TAWC has received a clean audit.
The Transit Authority of Warren County received the news at the November board meeting held at the TAWC offices on Clark Street.
A representative of the firm Buffamante, Whipple, Buttafaro, James Alexander, informed the board that the Authority has received a "clean, unqualified assurance of a clean audit. He added that this designation is the "highest possible affirmation from auditors."
In running the board through the numbers, Alexander said that the Authority has two major assets: cash and capital assets.
At the end of June, the conclusion of the audit period, cash on hand was approximately $440,000, down from $612,000 from the previous year. Alexander also said that the Authority is in possession of approximately $276,000 in deferred revenue which "will eventually be utilized for future costs."
The other major asset, capital assets, essentially means buses. Since 2008, Alexander said, the Authority's capital assets have risen from $4 million to approximately $10 million, largely through the purchase and expansion of the bus fleet.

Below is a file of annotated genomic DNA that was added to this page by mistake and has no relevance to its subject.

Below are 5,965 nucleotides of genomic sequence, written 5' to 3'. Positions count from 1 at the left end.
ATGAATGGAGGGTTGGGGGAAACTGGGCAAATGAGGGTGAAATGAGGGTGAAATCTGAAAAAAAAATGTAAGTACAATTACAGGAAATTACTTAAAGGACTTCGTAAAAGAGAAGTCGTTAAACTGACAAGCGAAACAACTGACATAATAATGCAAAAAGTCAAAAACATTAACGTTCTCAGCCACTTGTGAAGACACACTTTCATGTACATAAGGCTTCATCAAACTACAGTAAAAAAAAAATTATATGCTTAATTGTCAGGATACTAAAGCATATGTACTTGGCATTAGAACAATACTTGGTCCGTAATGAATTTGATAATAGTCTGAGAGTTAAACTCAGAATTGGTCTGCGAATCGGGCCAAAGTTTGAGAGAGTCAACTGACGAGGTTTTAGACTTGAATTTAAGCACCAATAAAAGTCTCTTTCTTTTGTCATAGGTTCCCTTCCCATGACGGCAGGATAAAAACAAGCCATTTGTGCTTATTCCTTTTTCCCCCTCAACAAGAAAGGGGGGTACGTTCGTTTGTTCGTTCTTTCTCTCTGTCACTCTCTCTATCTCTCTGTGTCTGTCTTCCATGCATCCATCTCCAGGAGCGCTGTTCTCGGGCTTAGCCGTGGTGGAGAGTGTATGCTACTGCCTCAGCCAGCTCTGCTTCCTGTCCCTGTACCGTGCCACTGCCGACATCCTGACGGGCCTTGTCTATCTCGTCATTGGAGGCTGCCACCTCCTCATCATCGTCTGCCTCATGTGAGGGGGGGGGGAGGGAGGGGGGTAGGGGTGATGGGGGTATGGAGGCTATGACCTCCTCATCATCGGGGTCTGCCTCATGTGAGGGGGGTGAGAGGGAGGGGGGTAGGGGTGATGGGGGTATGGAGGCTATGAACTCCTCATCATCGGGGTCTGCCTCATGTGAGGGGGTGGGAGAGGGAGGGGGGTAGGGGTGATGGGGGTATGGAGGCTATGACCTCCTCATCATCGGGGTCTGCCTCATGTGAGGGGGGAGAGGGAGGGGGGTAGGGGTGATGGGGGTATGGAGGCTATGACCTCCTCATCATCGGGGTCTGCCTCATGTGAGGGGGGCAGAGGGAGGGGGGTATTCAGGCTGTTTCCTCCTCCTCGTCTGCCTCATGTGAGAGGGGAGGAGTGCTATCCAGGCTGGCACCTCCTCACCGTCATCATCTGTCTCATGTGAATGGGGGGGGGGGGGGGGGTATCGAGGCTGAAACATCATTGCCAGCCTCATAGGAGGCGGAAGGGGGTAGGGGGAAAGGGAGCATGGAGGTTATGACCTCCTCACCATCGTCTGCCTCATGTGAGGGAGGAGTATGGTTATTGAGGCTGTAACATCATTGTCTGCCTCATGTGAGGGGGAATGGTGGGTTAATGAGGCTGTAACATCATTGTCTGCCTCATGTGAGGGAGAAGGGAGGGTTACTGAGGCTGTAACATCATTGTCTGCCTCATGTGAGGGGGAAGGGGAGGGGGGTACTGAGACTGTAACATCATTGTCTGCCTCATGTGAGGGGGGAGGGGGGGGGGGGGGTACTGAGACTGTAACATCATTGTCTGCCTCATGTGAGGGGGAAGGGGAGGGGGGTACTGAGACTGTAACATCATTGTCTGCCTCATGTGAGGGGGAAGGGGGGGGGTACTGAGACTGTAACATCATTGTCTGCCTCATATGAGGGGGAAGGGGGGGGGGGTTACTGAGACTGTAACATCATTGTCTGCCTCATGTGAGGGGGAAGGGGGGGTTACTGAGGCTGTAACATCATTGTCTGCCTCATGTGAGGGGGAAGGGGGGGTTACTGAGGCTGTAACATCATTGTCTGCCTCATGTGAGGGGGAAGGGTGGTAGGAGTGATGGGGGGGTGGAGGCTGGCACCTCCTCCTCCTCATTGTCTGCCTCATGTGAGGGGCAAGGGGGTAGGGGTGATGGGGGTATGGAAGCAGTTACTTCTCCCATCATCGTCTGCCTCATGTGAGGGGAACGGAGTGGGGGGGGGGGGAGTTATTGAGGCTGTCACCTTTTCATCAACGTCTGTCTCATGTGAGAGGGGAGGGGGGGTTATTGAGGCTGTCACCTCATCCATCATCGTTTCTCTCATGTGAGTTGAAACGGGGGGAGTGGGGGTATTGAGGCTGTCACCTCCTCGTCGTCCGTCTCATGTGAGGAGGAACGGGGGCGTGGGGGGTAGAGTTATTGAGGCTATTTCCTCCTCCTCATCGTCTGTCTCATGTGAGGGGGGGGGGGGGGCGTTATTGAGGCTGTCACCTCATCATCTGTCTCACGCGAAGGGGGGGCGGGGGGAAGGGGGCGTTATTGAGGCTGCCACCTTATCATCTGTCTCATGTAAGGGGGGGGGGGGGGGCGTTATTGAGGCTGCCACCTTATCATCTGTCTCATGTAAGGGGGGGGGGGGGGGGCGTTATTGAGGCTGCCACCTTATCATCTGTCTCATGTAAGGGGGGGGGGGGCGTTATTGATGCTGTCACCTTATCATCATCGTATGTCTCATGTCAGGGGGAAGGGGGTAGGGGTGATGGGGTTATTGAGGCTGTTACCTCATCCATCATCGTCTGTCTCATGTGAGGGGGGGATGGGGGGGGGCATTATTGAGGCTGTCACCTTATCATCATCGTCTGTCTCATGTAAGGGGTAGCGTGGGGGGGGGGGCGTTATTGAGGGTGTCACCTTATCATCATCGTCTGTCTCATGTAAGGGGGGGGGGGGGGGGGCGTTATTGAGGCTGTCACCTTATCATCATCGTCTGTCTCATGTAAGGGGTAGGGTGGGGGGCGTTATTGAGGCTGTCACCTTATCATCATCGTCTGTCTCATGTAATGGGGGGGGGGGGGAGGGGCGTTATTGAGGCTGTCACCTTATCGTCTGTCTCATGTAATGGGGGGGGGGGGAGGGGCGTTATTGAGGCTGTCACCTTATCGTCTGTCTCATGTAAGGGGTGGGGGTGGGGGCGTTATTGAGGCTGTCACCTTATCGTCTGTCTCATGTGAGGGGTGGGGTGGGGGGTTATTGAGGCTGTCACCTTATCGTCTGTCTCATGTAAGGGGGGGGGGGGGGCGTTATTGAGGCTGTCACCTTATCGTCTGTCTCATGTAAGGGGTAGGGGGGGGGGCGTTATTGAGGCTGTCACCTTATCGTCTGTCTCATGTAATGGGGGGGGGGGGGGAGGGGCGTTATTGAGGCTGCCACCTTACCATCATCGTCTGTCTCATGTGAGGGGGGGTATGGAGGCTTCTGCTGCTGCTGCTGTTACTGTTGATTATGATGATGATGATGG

"We're a break even organization," he added. Looking at the period 2008 through 2012, he said "We've had some positive fund equity. We've had some negative fund equity. (We) break even throughout the years."
That principal can be seen in a comparison of the Authority's revenues and expenditures. "(The) revenue page and the expenditure page almost look identical," Alexander said, noting that the fixed route program "is neutral according to the state. (It) can't make a profit."
He also noted that wages are up approximately $60,000 from the year before, primarily because the Authority hired their own mechanic.
"(The) buses are being taken better care of not, at least more time spent working on them," TAWC Director John Aldrich said.
Two "internal control" issues were identified but stem largely from the fact that the Authority has a small staff with "one person doing a lot of overlapping things," Alexander noted. Board member Jamie Steffan noted that he does work with small businesses and non-profit organizations and said that "many can't afford to alleviate those deficiencies."
But he informed the board that the issues aren't anything to be concerned about. "(It) doesn't mean there are problems," he said, explaining that the audit firm noted the concern "because they have to."